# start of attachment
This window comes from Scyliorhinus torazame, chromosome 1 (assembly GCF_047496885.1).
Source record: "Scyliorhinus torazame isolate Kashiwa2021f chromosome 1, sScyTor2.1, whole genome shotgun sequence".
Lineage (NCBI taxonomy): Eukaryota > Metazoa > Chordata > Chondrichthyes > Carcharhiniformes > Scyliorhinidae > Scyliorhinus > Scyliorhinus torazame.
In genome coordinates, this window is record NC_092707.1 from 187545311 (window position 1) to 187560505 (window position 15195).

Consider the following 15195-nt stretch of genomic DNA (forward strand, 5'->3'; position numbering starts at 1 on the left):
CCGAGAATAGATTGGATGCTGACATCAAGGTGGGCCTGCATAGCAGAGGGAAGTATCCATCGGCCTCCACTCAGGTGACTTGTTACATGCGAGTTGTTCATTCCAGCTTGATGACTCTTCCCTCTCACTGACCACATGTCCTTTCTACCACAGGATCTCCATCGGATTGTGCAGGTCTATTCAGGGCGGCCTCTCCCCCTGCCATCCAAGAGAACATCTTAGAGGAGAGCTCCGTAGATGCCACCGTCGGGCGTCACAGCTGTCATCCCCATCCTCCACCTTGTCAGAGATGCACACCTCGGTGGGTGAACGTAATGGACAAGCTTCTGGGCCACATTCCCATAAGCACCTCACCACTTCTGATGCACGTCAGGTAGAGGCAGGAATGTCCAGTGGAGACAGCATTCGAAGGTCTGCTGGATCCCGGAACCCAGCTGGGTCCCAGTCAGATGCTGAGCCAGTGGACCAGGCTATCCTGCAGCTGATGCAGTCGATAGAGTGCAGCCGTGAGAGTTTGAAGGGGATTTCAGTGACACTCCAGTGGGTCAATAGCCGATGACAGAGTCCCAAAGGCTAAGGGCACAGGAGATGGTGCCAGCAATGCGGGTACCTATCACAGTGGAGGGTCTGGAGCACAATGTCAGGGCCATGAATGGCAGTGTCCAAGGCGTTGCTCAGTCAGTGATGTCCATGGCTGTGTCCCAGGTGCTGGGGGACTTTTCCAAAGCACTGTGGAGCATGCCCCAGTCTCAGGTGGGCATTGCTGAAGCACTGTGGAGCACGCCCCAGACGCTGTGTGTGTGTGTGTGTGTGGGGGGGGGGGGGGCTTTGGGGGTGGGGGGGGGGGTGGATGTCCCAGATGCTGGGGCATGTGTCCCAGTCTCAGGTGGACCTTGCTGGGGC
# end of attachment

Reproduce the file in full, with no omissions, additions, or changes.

This window comes from Scyliorhinus torazame, chromosome 1 (assembly GCF_047496885.1).
Source record: "Scyliorhinus torazame isolate Kashiwa2021f chromosome 1, sScyTor2.1, whole genome shotgun sequence".
Lineage (NCBI taxonomy): Eukaryota > Metazoa > Chordata > Chondrichthyes > Carcharhiniformes > Scyliorhinidae > Scyliorhinus > Scyliorhinus torazame.
In genome coordinates, this window is record NC_092707.1 from 187545311 (window position 1) to 187560505 (window position 15195).

Consider the following 15195-nt stretch of genomic DNA (forward strand, 5'->3'; position numbering starts at 1 on the left):
CCGAGAATAGATTGGATGCTGACATCAAGGTGGGCCTGCATAGCAGAGGGAAGTATCCATCGGCCTCCACTCAGGTGACTTGTTACATGCGAGTTGTTCATTCCAGCTTGATGACTCTTCCCTCTCACTGACCACATGTCCTTTCTACCACAGGATCTCCATCGGATTGTGCAGGTCTATTCAGGGCGGCCTCTCCCCCTGCCATCCAAGAGAACATCTTAGAGGAGAGCTCCGTAGATGCCACCGTCGGGCGTCACAGCTGTCATCCCCATCCTCCACCTTGTCAGAGATGCACACCTCGGTGGGTGAACGTAATGGACAAGCTTCTGGGCCACATTCCCATAAGCACCTCACCACTTCTGATGCACGTCAGGTAGAGGCAGGAATGTCCAGTGGAGACAGCATTCGAAGGTCTGCTGGATCCCGGAACCCAGCTGGGTCCCAGTCAGATGCTGAGCCAGTGGACCAGGCTATCCTGCAGCTGATGCAGTCGATAGAGTGCAGCCGTGAGAGTTTGAAGGGGATTTCAGTGACACTCCAGTGGGTCAATAGCCGATGACAGAGTCCCAAAGGCTAAGGGCACAGGAGATGGTGCCAGCAATGCGGGTACCTATCACAGTGGAGGGTCTGGAGCACAATGTCAGGGCCATGAATGGCAGTGTCCAAGGCGTTGCTCAGTCAGTGATGTCCATGGCTGTGTCCCAGGTGCTGGGGGACTTTTCCAAAGCACTGTGGAGCATGCCCCAGTCTCAGGTGGGCATTGCTGAAGCACTGTGGAGCACGCCCCAGACGCTGTGTGTGTGTGTGTGTGTGGGGGGGGGGGGGGCTTTGGGGGTGGGGGGGGGGGTGGATGTCCCAGATGCTGGGGCATGTGTCCCAGTCTCAGGTGGACCTTGCTGGGGC